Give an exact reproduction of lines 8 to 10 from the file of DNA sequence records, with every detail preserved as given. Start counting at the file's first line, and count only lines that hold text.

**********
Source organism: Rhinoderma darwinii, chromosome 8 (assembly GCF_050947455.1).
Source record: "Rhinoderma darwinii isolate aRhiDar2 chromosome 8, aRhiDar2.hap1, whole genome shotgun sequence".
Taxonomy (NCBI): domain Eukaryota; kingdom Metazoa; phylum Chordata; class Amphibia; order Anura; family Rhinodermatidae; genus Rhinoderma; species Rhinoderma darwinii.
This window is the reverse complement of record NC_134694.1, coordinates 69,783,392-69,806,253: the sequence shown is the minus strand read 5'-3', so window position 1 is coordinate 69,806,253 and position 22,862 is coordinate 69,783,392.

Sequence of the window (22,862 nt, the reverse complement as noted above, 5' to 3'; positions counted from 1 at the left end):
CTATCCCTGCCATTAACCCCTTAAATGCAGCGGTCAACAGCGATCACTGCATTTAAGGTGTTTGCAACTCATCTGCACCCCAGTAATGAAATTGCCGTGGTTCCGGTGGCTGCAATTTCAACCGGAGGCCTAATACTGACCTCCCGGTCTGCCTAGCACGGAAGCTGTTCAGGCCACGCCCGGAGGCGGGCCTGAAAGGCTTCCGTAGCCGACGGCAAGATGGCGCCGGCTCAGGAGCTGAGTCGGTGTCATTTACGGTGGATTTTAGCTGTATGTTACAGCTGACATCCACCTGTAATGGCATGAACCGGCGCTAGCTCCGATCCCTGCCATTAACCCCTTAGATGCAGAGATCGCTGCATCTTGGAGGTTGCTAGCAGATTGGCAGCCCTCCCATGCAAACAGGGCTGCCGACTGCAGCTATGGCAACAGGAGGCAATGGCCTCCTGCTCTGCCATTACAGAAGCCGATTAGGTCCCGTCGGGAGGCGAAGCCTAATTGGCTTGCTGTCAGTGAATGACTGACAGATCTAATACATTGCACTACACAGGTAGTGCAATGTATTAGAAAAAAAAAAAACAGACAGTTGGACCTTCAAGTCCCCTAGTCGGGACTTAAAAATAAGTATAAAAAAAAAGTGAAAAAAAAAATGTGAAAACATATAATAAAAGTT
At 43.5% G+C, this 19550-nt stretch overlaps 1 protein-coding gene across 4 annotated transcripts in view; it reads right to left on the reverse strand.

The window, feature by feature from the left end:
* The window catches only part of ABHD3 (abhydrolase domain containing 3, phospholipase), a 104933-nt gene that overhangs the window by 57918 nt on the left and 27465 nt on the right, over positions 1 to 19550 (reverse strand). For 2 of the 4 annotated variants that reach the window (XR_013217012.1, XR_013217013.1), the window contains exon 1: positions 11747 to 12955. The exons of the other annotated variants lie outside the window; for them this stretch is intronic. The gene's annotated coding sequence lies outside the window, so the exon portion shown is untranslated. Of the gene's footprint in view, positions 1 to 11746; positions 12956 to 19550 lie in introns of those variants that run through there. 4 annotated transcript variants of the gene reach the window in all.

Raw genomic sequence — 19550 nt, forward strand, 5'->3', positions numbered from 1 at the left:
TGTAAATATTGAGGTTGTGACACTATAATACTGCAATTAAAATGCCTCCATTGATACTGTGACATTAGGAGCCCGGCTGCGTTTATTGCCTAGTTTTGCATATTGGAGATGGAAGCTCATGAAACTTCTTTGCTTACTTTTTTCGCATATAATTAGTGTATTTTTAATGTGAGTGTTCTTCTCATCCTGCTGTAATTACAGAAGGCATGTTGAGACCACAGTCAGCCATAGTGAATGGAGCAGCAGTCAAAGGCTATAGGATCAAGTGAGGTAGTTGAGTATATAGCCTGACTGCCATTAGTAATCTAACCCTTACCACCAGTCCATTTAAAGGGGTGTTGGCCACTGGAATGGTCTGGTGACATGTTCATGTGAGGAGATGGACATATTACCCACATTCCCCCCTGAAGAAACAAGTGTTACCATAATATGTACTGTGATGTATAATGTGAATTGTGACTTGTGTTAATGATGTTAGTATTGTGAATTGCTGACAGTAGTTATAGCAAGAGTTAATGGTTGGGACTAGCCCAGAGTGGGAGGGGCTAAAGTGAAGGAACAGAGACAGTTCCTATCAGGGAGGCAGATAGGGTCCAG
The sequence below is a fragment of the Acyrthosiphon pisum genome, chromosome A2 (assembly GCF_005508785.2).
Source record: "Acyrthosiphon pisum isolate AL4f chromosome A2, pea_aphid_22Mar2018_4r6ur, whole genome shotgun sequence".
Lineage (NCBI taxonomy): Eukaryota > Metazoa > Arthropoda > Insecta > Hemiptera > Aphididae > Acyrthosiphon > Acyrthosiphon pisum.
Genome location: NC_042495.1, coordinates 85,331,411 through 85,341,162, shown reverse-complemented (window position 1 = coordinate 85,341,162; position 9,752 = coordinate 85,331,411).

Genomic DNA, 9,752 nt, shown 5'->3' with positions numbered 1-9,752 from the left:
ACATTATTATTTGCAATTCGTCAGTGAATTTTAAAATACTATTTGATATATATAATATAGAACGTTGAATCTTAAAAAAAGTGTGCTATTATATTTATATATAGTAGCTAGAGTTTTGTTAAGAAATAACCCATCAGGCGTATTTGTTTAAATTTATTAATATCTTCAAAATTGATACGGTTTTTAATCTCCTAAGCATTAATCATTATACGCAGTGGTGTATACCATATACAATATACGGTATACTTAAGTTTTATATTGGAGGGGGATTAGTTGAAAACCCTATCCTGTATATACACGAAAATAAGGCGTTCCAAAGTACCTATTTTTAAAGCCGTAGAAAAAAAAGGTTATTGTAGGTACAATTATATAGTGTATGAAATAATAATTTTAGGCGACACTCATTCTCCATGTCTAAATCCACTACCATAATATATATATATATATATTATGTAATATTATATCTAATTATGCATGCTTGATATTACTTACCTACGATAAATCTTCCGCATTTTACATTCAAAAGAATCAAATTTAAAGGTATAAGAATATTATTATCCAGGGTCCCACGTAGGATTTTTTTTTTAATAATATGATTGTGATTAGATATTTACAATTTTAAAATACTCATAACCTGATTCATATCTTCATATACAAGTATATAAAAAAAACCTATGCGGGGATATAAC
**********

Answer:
The window, feature by feature from the left end:
* The window catches only part of ABHD3 (abhydrolase domain containing 3, phospholipase), a 104933-nt gene that overhangs the window by 57918 nt on the left and 27465 nt on the right, over positions 1 to 19550 (reverse strand). For 2 of the 4 annotated variants that reach the window (XR_013217012.1, XR_013217013.1), the window contains exon 1: positions 11747 to 12955. The exons of the other annotated variants lie outside the window; for them this stretch is intronic. The gene's annotated coding sequence lies outside the window, so the exon portion shown is untranslated. Of the gene's footprint in view, positions 1 to 11746; positions 12956 to 19550 lie in introns of those variants that run through there. 4 annotated transcript variants of the gene reach the window in all.

Raw genomic sequence — 19550 nt, forward strand, 5'->3', positions numbered from 1 at the left: